The biggest problem I notice from playing unplugged, is my attack is way too agressive, if I play unplugged too much. My main focus unplugged is the left hand, or fretting hand work you can practice unplugged. Working through a complicated lick to get the movement down, then plug in and try it at volume. No Doubt that "Tone" comes from your strumming hand.

Regarding my friend, he says he wants to play well enough to sit in live with our mutual gigging friends. But, he is not realistic about the time we have all put into learning to play. I totally agree that there is a difference between playing songs, and playing music. When I pick up a guitar, I don't try to play a specific song. I just do what ever comes to mind at the moment. A riff, or chord progression to get a feel for the guitar, and loosen up. When he picks up a guitar, he just trys to play whatever song he has been working on. Nothing loose and improvised, because he is just learning songs, not music. He eventually gets embarrassed when he messes up, or can't adapt to a new song right away, and quits. I have tried many times to explain the basics of music theory to him, so he can anticipate what will come next in the song, but he just keeps looking for a short cut. Like learning scale patterns, instead of the scale. To make matters worse, the songs he trys to learn are complicated Pink Floyd, Beatles, and Allman Borthers songs with many chord changes. He can't seem to accept that he is a beginner, and enjoy playing simple stuff that is within his ability.

We were all beginners at one point. But you eventually get out of it, exactly what you put into it.

I also agree with the suggestion of practicing standing up. I do this often, because it is true that standing up is a whole different perspective for playing. Especially playing slide.

And by the way, I'm just an Intermediate player.

I'm not a shredder, and don't ever want to be. Kind of like Golf...I'm better that the average Joe who buys a guitar/set of clubs, and calls himself a player. But, there are plenty of people waaayyyy better than me, and I still have a lot to learn.

But damn if I don't have fun!:jam:
 

Bobby Mahogany

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You could be right.

He only buys things like a Gilmour Strat, R8, Dickey Betts SG, etc... Then, he is so afraid he will scratch them, he won't play them. Which may also contribute to the learning progress, or lack there of.

I told him to buy some beat up POS so he could play without worry. So he buys a used EJ Strat with one nick on the fret board. :rolleyes:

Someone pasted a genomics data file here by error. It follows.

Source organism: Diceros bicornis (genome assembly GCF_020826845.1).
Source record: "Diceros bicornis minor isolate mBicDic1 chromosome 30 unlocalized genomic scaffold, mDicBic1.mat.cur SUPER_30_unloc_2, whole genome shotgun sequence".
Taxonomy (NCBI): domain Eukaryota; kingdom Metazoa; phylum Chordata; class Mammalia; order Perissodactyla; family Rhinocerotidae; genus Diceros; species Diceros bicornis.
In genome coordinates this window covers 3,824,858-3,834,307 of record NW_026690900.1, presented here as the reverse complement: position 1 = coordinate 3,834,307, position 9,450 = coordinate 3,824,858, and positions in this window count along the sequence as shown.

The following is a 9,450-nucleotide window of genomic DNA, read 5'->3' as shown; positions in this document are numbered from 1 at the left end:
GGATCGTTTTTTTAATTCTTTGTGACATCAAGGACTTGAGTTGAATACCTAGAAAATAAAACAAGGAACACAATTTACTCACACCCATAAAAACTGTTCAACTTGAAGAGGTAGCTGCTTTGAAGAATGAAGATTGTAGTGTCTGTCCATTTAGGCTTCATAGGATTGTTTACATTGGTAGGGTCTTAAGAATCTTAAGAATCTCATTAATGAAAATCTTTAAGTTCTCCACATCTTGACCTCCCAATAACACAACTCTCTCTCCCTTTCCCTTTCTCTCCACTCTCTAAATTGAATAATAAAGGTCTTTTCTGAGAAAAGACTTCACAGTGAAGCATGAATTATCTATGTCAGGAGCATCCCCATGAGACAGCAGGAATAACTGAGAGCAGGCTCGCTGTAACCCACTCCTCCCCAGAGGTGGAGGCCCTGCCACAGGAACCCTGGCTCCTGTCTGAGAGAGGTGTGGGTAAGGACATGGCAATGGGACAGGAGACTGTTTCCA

Sad thing is, he is not rich. I believe he thinks he can buy tone and ability, and has not yet realized it just ain't gonna happen.

I would gladly buy some of his gear at 1/2 price!!!!!!!!!!
My guess would be: He needs to focus and relax. Or relax and focus. When you can't really play ('cause you're a beginner) and you have to worry about what guitar you're gonna play, what combination of gear you're gonna need to play what tone or style to play that song...oh no, that other song, yeah, that would be cool. Now let me see what I should use on this... it becomes too much and you loose focus on the simpliest thing. Learn and enjoy, then practice becomes fun and you develop your abilities and eventually, style. Learn to play well slowly before trying to play fast. Learn to play well at low volume or unplugged before you crank it up. I have sold guitar gear in the past (for 2 and a half years) and have seen so many people having all kinds of possibilities with a Line 6 Flextone 2 get lost in the knobs. They weren't experienced enough to understand what a certain type of amp does and what a certain effect is used for. Imagine a guy with a whole lotta gear trying to learn while playing loud. Nonsense. I'm not even sure he enjoys it.
 

Firebrand

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TOTALLY agree on the 'fiddling around' when watching TV. Easy way to get some consistent work in.
 

garybaldy

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On the other hand, playing unplugged can teach you how to milk a note and get sustain without a sweating power section. There's good and bad to all the approaches.
I still believe playing your regular gainy stuff clean will highlight your weaknesses